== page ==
Review of Skeleton Key by Robert Richardson – 4 Stars

Skeleton Key (Augustus Maltravers, #1)Skeleton Key by Robert Richardson

My rating: 4 of 5 stars

Brief Outline
Novelist Augustus and his girlfriend Tess have planned a week’s holiday staying with friends in Bellringer. This stay is immediately disrupted when a skeleton is stolen from Edenbridge House, the stately home of the Earl of Pembury. The mystery of the missing skeleton surges through the village with rumours abound. So when the heir to the estate, Simon (Lord Dunford) is found murdered, most people find themselves as suspects.
Maltravers and Tess find themselves caught up in the mystery of vengeance and murder. Could it be Simon’s own cousin Oliver Hawkhurst or the estate’s coldly efficient secretary, Mister York? Who had the strongest motive for murder? Maltravers and Tess increasingly want to know the truth and more importantly, want to stop the killer from killing again.
Writing Style
This book does start very slowly (particularly for a crime novel) and it does take a while to build up the suspense and the storyline. I think this is partly to do with a lot of characters in the book for the reader to get to know. However a few chapters in it gets going and the mystery starts to take shape. I would say this is more of an Agatha Christie or M.C. Beaton style of pace.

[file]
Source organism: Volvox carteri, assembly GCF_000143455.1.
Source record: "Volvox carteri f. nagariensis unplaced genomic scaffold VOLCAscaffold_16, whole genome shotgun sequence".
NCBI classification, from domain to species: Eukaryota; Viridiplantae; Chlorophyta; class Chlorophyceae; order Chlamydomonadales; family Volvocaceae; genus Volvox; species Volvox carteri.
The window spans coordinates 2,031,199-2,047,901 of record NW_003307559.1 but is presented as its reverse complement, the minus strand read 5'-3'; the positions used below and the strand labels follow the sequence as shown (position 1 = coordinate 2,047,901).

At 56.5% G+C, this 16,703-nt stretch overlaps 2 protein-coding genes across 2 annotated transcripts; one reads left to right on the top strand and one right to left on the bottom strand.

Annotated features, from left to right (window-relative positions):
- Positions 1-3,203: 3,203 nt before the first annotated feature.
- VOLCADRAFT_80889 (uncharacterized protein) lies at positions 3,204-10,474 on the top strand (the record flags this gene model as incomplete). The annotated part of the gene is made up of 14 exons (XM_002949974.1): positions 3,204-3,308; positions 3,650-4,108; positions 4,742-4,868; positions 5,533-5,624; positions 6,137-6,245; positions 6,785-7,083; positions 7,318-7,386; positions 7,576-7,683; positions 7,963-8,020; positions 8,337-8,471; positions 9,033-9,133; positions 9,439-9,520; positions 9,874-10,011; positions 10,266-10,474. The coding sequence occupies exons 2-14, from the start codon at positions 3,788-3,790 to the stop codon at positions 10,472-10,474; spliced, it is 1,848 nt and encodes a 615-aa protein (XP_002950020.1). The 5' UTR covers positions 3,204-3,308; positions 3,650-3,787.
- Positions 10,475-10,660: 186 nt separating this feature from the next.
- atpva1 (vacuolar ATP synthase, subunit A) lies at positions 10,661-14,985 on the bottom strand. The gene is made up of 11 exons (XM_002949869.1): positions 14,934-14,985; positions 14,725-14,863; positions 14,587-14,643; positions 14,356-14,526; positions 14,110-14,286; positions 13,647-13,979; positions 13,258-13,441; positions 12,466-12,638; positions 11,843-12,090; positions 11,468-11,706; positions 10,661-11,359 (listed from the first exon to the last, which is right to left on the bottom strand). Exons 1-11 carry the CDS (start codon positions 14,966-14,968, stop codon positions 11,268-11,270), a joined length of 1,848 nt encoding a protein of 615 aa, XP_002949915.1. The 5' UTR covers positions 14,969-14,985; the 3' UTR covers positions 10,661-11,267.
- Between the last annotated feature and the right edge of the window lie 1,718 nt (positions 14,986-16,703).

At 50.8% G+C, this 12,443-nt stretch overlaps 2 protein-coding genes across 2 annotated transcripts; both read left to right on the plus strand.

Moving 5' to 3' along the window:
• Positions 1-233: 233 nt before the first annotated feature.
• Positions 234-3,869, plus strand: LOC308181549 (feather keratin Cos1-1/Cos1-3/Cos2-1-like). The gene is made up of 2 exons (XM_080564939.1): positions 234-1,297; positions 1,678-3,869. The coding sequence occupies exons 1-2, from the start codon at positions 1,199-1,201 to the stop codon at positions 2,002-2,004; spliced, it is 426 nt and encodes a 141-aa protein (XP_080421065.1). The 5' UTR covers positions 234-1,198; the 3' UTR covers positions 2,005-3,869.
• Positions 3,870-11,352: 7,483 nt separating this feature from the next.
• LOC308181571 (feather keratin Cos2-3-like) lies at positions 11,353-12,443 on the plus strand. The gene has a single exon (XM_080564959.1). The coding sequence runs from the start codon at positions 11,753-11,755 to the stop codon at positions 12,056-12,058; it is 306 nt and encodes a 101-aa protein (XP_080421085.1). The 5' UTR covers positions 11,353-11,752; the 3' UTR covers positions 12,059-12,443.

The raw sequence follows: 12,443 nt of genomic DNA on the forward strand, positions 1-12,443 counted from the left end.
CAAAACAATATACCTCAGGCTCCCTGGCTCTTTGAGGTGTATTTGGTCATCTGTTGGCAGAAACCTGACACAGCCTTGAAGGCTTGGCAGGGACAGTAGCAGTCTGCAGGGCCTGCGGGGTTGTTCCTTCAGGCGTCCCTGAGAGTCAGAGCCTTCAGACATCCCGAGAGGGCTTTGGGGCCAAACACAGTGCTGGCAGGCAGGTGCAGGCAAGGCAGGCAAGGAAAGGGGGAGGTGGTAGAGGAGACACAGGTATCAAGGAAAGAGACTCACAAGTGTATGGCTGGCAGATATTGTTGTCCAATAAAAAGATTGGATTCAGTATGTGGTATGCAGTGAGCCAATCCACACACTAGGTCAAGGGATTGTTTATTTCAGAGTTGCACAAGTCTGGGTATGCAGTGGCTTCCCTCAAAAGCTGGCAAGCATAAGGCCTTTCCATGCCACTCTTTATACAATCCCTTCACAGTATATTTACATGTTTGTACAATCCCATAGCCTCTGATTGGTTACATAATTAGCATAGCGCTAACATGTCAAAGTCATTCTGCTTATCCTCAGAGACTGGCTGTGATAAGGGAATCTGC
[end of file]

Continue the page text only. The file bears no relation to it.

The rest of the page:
The storyline is quite interesting and the settings are very well described; a small village, cricket pitch, large estate house, etc. There are quite a lot of characters in this novel to get used to, each with their own agendas and interest in the murder, this was probably my slight criticism of the novel as it distracted me from the story a little trying to remind myself who was who and what they had said/done previously. However the main characters Maltravers, Tess and Simon were all very interesting and it was enjoyable to read their story unfold.
Summary
An enjoyable book, particularly for fans of MC Beaton, Agatha Christie style of the crime genre.
About the author
I came across this book as the author has won the John Creasey Annual Award given by the Crime Writers Association. This award is for the best crime novel by a first-time author of any nationality first published in the UK in English. I have adored the work of some of the previous winners including SJ Watson and it is always a helpful place to discover new talent.

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